This research is focused on the hyporheic zone - the transition zone between surface water and groundwater. The hyporheic zone is essential regarding the water balance, the movement of water and the substances transported and transformed therein. Since urban water systems are usually subject to strong human influences, which modify the quality of surface water and groundwater, investigations of the hyporheic zone are important to examine the retention, transformation and attenuation of harmful solutes. Regarding the complexity of hyporheic exchange processes, numerical models as well as field measurements are helping to get a better understanding of the prevailing processes.
The objective is to develop an integral CFD model in the groundwater-surface water interaction space for flow and transport processes. Most numerical investigations consider the groundwater and surface water as separate environmental compartments. Recently also coupled models were developed. For the integral solver, the three-dimensional Navier-Stokes equations are extended for the use in the porous medium. Flow and transport processes are investigated using a complex turbulence model. The influence of different bed forms (e.g. plain, ripples and dunes) on the exchange are examined. First of all, the approach is developed and validated on a small scale. The results will be compared with laboratory and field measurements as well as with further coupled numerical models. Afterwards, an upscaling approach will be developed.
For all calculations, the free, open source computer fluid dynamics software “OpenFOAM” (Open Field Operation and Manipulation), version 2.4.0, is applied. For the investigation of groundwater and surface water interactions, an integral solver called „porousInter“, developed by Oxtoby et al. (2013) was validated and will be extended. The solver is based on the two-phase flow solver “interFoam“ and extends the three-dimensional Navier-Stokes equations by the consideration of the porosity and an additional drag and inertia term.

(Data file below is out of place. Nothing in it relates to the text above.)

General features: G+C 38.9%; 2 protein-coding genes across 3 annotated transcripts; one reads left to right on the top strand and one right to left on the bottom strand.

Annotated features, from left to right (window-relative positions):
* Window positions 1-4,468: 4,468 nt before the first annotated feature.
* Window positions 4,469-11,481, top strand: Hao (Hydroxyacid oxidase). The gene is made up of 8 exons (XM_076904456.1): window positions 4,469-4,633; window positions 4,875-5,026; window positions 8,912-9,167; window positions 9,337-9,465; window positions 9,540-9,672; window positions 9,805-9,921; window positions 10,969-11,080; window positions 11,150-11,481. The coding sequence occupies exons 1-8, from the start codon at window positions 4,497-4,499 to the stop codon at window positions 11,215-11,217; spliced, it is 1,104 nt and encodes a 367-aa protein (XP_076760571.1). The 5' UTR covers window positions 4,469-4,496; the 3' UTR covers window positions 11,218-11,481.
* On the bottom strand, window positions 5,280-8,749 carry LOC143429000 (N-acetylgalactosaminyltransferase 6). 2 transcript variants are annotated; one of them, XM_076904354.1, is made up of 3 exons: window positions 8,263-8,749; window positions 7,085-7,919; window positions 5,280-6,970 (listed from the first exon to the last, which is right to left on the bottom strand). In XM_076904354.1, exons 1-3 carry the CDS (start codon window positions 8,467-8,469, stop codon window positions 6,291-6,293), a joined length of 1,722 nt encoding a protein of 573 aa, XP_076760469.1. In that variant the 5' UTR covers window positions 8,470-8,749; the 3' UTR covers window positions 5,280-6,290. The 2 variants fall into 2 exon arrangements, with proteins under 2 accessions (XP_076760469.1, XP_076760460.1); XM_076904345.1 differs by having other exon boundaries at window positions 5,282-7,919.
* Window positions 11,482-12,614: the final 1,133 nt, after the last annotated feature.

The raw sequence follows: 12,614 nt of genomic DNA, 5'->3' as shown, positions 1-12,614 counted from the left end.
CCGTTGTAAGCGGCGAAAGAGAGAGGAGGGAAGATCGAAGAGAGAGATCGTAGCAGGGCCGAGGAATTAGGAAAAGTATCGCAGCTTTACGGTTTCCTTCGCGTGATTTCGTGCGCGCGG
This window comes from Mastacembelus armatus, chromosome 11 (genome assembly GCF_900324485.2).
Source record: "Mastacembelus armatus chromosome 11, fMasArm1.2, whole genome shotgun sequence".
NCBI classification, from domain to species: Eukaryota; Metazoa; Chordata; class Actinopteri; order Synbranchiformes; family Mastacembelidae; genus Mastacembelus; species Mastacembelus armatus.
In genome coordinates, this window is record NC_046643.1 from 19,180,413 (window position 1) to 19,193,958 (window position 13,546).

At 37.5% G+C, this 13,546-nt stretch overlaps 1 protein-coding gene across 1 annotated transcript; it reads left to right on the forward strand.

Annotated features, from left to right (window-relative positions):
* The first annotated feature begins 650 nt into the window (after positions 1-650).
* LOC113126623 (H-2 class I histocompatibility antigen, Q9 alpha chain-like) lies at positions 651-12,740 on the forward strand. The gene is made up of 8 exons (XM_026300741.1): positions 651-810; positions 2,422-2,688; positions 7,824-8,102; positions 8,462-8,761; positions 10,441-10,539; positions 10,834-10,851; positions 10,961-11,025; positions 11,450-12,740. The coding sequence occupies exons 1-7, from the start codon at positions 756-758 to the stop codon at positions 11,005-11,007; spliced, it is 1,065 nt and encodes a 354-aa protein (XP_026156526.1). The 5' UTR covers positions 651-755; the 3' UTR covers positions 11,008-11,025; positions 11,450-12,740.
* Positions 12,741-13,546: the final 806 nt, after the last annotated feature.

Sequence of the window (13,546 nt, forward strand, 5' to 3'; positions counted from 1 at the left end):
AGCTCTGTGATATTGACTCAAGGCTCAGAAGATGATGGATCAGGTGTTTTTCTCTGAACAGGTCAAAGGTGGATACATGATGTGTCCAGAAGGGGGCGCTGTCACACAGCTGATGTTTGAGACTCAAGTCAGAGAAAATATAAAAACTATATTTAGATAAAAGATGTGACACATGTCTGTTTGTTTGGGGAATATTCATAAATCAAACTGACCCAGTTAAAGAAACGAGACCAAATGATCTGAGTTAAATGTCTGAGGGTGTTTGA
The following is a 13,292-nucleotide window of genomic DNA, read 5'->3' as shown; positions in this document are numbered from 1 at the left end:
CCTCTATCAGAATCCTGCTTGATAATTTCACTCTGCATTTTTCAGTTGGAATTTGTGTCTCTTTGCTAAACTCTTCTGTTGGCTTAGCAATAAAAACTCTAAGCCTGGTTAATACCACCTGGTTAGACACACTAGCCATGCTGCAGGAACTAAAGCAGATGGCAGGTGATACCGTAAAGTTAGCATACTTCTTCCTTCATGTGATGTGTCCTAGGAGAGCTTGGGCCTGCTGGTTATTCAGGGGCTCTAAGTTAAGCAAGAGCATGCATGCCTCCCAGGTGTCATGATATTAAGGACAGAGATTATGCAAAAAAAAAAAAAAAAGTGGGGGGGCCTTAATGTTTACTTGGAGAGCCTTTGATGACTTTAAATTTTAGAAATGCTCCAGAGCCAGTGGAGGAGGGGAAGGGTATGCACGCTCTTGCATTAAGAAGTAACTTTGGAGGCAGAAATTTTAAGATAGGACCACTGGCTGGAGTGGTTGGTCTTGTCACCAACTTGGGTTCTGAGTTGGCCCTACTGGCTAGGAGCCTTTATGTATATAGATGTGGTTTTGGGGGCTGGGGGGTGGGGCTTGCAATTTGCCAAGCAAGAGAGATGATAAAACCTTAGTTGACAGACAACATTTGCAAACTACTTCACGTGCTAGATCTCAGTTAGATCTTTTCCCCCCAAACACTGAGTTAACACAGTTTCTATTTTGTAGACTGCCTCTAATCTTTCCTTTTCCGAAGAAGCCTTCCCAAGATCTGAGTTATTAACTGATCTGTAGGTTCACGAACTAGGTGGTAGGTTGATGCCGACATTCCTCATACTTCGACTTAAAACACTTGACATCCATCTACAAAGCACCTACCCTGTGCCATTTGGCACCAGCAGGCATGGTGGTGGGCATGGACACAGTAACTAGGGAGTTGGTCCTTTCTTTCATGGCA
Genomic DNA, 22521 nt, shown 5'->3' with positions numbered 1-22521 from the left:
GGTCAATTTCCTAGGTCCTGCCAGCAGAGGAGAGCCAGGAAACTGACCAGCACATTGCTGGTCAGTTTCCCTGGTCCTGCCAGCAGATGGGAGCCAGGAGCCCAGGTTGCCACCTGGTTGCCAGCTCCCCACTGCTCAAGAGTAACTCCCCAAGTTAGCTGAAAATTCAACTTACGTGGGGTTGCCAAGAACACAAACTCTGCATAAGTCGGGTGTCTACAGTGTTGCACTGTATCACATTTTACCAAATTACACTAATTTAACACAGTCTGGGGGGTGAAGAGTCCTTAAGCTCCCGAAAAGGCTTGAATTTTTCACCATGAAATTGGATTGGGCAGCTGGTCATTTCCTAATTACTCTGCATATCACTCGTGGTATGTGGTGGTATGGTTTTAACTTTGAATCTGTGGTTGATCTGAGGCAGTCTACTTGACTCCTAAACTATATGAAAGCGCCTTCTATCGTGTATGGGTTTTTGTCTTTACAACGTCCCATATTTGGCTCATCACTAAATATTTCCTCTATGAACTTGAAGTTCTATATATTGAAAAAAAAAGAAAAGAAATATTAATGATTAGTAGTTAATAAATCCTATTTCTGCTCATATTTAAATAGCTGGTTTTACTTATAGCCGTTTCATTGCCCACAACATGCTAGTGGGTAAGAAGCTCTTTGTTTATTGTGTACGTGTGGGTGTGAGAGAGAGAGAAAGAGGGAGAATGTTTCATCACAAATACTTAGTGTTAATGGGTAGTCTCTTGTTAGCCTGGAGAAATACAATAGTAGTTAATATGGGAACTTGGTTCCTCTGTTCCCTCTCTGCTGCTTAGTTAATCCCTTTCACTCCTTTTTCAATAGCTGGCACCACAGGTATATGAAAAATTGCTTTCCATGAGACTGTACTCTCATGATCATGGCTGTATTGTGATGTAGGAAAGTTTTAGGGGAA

First of all, flow and transport processes at the upper boundary of the hyporheic zone were investigated regarding different ripple geometries and surface hydraulics. For this purpose, the interFoam solver was extended by an advection-diffusion equation. Pressure gradients along the rippled streambed were used to account for hyporheic exchange and showed to be significantly affected by flow velocities, ripples sizes and spaces. A tracer pulse was injected into the surface water. Large parts of the tracer were transported alongside the main stream above the ripples. Due to low velocities and recirculations between the ripples. tracer mass reaching this area was temporarily retained, depending on the ripple geometries and on the flow velocities. The streambed morphology significantly impacts the tracer retention at the surface dead zones and is consequently important for compund movement, exchange and transformations processes within the hyporheic zone.
In a further step, the integral solver was tested based on two applications which both compare seepages through a dam with numerical and/or analytical solutions. The two applications confirm that the integral solver produces good results for groundwater-surface water interactions.
Based on the second test case (rectangular dam) a parameter study, focusing on the influence of porosity and median grain size, was investigated. The results show that these parameters only slightly affect the water levels, but significantly influence the flow velocities and the computation time.
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